Loot boxes are a topic of significant media law debate in recent months, and something that we are keeping on top of at MediaWrites, with recent articles by contributors Elizabeth Dunn, Lisette den Butter and Conor Hume. They are a feature of video games where players are able to pay ‘real world’ money to obtain virtual chests containing randomly allocated virtual items, which may be used in-game to improve gameplay. Loot boxes are a major source of income for publishers, as the random nature of prizes has proven addictive for some players, encouraging many to pay far more for them than for the game itself. As such, and as we have previously reported on, loot boxes are currently the subject of increasing scrutiny from gambling regulators throughout the world, and Poland is the latest example of this.
On 7 November, the website of Komputer Świat, a Polish electronics magazine, reported that an individual has notified the Minister of Finance (who acts as the regulator for the gambling sector in Poland), claiming that the loot box system featured in the game “FIFA 19” should be considered as a form of unlicensed gambling. This is likely the first time the Minister will investigate the issue of classifying loot boxes as gambling.
“FIFA 19” is a football game. It features an “Ultimate Team” online mode where players can buy packs containing randomly-generated items that boost their teams’ abilities, improving their chances in matches against others.
Are loot boxes slot machines?
According to the notice sent to the Minister, the loot box system in ‘FIFA 19’ should be considered a slot machine game under the Polish Act on Gambling Games. The Act defines these as “games played on mechanical, electrical and mechanical, and electronic devices, including computers, as well as games the rules of which reflect those of slot machine games held via the Internet network, for cash or in-kind prizes, when the game includes an element of chance”. Slot machine gaming is very strictly regulated in Poland, so if the Minister of Finance finds this interpretation accurate, she may have no choice but to prohibit the developer from distributing loot boxes to gamers.
The notice also points out that ‘FIFA 19’ is often played by minors, while the majority of gambling games may not be offered to them. Moreover, the notice points out that the game is also widely advertised to children, even though promoting the game’s “Ultimate Team” mode should be considered advertising of gambling, and as such be severely restricted.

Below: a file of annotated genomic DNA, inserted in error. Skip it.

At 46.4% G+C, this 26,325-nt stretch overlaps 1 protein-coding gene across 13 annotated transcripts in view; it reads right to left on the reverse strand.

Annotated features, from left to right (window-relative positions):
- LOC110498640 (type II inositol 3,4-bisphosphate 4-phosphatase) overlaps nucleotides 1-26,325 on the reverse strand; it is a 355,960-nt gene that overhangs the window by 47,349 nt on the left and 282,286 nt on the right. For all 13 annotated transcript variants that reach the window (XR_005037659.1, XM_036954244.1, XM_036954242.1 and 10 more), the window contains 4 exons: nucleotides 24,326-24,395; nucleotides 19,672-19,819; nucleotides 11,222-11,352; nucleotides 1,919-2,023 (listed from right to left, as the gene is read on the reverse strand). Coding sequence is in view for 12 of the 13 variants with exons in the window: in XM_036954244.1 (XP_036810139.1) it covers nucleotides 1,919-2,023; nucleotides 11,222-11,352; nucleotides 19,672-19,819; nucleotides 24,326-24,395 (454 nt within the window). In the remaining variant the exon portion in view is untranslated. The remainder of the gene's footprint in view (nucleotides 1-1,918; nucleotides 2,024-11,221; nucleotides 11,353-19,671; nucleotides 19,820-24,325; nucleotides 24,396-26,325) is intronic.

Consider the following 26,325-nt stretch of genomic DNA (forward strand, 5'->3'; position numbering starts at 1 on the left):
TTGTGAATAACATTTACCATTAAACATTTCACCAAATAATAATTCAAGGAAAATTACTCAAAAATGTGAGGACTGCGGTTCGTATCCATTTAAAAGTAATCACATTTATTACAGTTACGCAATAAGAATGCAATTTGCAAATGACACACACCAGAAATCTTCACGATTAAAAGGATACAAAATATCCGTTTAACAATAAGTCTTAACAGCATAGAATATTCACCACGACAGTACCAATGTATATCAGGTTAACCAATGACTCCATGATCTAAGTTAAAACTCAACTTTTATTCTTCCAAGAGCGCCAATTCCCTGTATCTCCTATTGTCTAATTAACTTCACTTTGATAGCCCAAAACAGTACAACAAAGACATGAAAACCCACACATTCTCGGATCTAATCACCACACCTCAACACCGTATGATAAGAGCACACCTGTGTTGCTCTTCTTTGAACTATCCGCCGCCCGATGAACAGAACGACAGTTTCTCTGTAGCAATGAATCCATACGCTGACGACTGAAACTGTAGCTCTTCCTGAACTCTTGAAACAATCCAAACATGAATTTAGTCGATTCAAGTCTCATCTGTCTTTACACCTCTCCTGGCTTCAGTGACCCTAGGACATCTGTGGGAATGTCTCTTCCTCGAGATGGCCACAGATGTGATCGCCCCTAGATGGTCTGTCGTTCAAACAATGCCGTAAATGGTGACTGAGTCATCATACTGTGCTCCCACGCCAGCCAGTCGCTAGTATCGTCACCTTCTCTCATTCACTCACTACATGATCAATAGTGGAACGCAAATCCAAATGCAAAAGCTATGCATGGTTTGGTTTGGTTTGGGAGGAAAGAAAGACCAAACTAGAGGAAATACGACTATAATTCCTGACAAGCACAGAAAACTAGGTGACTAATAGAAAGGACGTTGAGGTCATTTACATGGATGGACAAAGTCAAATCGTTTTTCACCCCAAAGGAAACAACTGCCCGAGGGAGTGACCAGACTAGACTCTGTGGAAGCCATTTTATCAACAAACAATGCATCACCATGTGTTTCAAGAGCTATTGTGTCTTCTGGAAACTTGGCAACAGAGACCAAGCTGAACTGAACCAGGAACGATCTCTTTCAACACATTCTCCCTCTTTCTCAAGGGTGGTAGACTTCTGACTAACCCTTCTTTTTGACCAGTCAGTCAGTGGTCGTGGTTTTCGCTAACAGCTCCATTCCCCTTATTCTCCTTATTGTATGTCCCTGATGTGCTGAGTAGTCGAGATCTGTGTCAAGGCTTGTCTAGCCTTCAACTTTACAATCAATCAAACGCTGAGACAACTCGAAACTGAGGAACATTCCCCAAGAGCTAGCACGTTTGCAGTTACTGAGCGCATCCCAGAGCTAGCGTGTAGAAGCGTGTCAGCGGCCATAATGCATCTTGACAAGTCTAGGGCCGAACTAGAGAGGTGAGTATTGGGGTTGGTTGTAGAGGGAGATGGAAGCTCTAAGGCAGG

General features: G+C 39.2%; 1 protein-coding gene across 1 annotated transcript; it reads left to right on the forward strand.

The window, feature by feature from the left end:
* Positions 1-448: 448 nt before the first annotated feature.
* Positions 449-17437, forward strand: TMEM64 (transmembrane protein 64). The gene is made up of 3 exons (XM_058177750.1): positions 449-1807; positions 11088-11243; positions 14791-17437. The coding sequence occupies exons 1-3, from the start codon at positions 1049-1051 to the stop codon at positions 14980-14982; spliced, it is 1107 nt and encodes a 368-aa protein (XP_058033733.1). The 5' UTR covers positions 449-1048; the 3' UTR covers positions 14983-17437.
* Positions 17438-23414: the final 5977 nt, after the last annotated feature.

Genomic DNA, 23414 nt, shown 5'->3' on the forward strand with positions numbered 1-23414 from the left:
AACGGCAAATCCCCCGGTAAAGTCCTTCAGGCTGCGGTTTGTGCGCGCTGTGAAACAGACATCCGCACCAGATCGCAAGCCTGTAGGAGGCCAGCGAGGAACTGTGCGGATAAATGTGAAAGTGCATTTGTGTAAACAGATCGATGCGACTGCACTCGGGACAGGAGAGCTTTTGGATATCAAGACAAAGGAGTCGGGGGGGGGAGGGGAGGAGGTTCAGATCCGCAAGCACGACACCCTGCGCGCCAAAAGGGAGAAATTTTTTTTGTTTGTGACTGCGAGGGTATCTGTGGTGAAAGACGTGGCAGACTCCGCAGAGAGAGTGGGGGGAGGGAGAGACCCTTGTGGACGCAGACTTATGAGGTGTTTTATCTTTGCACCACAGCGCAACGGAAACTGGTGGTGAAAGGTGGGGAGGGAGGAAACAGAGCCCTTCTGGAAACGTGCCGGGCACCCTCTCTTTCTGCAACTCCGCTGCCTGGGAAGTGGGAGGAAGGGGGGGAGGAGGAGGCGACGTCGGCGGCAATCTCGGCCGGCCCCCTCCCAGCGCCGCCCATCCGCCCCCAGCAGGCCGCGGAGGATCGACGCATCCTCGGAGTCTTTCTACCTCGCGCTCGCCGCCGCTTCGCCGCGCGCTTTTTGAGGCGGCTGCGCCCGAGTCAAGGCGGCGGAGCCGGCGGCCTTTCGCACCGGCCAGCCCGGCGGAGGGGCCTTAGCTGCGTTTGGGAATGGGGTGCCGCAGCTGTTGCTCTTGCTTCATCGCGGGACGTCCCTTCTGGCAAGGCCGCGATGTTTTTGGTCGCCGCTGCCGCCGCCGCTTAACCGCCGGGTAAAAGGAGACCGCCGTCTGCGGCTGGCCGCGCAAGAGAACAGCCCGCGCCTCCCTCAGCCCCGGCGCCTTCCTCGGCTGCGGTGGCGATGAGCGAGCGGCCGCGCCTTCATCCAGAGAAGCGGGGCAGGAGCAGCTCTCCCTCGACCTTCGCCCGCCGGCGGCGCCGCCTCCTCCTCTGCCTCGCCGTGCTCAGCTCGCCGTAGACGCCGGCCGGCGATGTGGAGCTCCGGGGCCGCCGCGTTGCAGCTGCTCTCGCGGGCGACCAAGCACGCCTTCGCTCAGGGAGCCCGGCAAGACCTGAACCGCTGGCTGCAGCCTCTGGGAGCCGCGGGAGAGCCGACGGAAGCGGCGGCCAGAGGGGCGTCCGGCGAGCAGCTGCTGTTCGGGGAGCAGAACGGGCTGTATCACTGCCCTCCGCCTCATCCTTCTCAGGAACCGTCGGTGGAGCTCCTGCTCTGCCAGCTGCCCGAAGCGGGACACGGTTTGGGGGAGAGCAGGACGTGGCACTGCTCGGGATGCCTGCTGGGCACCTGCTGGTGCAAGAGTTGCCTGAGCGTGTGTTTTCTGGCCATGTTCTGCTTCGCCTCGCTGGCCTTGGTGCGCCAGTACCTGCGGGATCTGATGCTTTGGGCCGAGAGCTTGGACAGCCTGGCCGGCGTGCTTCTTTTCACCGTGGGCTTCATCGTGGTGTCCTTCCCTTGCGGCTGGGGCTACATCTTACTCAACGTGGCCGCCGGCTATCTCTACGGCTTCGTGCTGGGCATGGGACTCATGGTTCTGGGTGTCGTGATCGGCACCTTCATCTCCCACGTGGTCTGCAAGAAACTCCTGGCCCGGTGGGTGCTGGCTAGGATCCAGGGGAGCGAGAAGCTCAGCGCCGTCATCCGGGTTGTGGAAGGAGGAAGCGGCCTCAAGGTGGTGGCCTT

The notice was widely commented on within the Polish gaming community. CD-Action, a gaming magazine, published an open letter to the Minister of Finance, emphasising that the loot box controversy covers several games (not only “FIFA”), and urging for the issue to be addressed.
A chance for some clarity
EA Games, the developer of ‘FIFA’, has responded to media reports by issuing a statement stressing that it takes legal compliance and ethics very seriously, and emphasising that it strives to give players choice in the way they want to play and whether they want to make any optional purchases. EA Games also points out that parental control options are available for any gaming platform, including ways of restricting the possibility to make extra payments for minors.
The Ministry of Finance has still not publicly commented on the notice, although its author claimed that he had spoken to representatives of the Ministry’s legal department, and reportedly while they had seemed surprised by the notice they also found its legal grounds to be “solid”.
The outcome of this case will hopefully end the legal uncertainty associated with loot boxes in Poland, but only time will tell on that front.
UPDATE 13 November 2018
The Ministry of Finance has issued a statement to the Polish daily Rzeczpospolita, in which it declared that loot boxes should not be considered gambling under Polish law. According to the statement as reported by the newspaper, the Ministry is aware of the risks related to loot boxes, but “the current wording of the Act on Gambling Games, which provides an exhaustive list of such games, does not allow for the recognition of loot boxes as gambling”. Unfortunately, this declaration does not explain the reasoning of the Ministry any further, but it is nevertheless helpful as it sheds some light on the regulator’s stance on the issue.